Me and Dolly
We’ve all read the myriad articles on the accomplishments and the failings of self-professed feminist celebrities, and even I, a pop-culture obsessed feminist, roll my eyes at yet another article discussing the merits of the politics of celebrities. The provocation of whether or not Dolly Parton is a feminist is less interesting to me than the idea that she embodies a certain type of female influence not owned by those more affluent or academic. What’s interesting to me is not whether or not she calls herself a feminist, but how she is an example of the ways in which many working-class people I know are empowered women whose lives are examples of the merits of feminism, even if they do not express it in the ways currently popular in contemporary discourse.
Growing up in the suburbs with parents who do not identify as feminists, I too used to shrug off the term. This wasn’t a reaction to the idea of independence or equality, if anything I was fiercely for both, just like my parents. My mother was raised by her mother (a widower), and moved to Melbourne from the country to study when she was 18. She worked in childcare before she became a stay-at-home mum (which, in her case, also meant working 3–4 days a week in the local supermarket, because my Dad’s fluctuating income was not enough to support a growing family). Mum always stressed to me that giving up a career was her choice, that nothing made her happier than being at home with her children, but that it was not a fate I had to follow.
My mother fiercely resents the idea that staying at home and raising children is some kind of career failure. Over the years, she taught me:
– sometimes we have to take jobs we do not like to make ends meet
– we can’t always get what we want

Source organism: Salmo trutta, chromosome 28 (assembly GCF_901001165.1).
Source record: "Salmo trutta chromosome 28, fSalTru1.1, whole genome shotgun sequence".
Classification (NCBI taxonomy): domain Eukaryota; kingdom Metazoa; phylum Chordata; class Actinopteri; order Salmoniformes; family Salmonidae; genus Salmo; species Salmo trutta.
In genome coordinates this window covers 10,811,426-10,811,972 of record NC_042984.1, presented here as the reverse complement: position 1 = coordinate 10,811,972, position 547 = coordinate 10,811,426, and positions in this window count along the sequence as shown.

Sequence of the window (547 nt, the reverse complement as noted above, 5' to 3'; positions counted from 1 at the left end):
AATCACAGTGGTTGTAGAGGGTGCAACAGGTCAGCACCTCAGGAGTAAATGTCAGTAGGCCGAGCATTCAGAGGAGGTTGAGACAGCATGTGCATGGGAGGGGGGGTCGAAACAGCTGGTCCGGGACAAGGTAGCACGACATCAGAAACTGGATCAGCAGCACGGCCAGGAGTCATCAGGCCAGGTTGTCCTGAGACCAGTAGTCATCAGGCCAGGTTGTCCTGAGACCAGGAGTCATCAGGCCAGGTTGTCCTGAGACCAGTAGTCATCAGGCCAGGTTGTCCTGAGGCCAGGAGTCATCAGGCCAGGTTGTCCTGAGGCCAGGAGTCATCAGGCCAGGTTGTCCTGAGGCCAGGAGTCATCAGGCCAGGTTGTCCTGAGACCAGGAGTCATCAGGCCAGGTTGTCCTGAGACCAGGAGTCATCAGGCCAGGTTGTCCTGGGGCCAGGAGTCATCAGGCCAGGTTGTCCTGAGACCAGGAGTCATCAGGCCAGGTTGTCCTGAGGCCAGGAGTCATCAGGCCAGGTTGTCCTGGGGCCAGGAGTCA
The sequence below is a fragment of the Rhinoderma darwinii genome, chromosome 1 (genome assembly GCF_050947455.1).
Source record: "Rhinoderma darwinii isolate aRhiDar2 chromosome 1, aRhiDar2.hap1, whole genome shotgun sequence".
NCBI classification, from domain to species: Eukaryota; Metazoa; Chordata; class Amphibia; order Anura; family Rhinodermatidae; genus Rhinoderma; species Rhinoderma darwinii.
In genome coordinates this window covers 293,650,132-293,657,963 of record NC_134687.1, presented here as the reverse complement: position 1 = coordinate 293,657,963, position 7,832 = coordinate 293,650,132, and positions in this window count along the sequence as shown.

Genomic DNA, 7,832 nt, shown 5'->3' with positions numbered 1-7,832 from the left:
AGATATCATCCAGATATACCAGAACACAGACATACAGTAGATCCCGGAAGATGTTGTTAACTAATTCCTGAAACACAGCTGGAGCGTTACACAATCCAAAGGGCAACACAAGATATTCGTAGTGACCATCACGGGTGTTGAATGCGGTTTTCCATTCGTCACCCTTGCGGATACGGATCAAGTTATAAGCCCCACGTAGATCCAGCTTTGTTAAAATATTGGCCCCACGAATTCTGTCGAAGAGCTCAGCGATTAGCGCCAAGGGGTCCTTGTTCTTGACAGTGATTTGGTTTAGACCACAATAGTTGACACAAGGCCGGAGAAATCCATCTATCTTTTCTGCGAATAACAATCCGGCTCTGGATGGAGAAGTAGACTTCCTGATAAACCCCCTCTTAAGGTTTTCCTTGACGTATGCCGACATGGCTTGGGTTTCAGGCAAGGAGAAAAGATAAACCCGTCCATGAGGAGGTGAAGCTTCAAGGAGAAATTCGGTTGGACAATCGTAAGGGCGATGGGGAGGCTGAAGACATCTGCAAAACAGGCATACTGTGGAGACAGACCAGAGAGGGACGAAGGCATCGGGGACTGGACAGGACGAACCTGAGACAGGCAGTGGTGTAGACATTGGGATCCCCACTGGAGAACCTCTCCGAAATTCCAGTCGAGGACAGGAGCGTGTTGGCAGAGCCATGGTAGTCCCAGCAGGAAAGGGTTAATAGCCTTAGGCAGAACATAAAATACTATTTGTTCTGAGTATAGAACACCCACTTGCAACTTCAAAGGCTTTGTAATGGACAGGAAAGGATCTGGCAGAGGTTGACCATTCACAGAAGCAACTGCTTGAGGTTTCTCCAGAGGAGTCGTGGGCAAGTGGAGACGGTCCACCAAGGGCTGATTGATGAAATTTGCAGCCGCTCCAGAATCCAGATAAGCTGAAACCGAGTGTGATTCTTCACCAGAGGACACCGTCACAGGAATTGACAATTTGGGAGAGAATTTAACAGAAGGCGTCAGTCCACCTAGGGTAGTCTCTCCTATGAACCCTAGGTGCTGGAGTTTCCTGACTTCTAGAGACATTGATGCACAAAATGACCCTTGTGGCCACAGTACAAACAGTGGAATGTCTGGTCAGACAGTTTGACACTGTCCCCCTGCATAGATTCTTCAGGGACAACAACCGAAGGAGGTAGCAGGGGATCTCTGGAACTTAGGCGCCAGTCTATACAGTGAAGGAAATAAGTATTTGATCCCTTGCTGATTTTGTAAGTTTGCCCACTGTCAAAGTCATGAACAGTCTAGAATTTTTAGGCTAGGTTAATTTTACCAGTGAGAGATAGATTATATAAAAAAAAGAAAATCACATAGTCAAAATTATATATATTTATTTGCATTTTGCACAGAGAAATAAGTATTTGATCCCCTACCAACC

– life is complex
– strength and weakness make up a woman in equal measure
My mother does not call herself a feminist.
My dad taught me to:
– always stand up to bullies
– do things myself
– conduct my first car service myself so I could understand my car and how to identify problems
My dad, like my mum, moved from the country when he was young. His mother lived through the Second World War, and as the oldest child of her immigrant family, left school early to work and help provide for that family. My dad shunned the idea of me dating as a teenager, not for puritanical purposes, but because it was better for me not to have my developing identity shaped by a boy. Now he rails about how the government needs to implement paid parental leave to enable both parents to have the opportunities to work and support their families. He does not call himself a feminist.
Dolly Parton has a very different history to me. She grew up in the Appalachian mountains of Tennessee, one of twelve children in an incredibly poor family. ‘I think my childhood made me everything I am today,’ she has said. ‘I would trade nothing for being brought up in the Great Smoky Mountains. I’ve never been ashamed of my people no matter how poor or dirty we might have been. I’ve always loved being from where I am, and having the folks that I’ve had.’ Her third studio album, In The Good Old Days (when times were bad), covers much of her memories of this time.
Parton’s career was launched by Porter Wagoner, a variety-show host whose program Parton sang on weekly, often in duet with Wagoner himself. When Parton outgrew the show, he fought to keep her there, and only let her leave on the proviso he could produce ‘I Will Always Love You’, which she wrote about him. Ultimately, he still sued her for $3 million. They later settled out of court, and she was by his side when he died. Is this submissiveness? Is it grace and kindness? Is it acknowledging the complexities of human relationships? Or is Parton an oppressed woman?
What is feminism now?
What is feminism, or what does it look like today? In Meanjin, Eleanor Robertson articulates many of my past and present concerns with popular feminist discourse: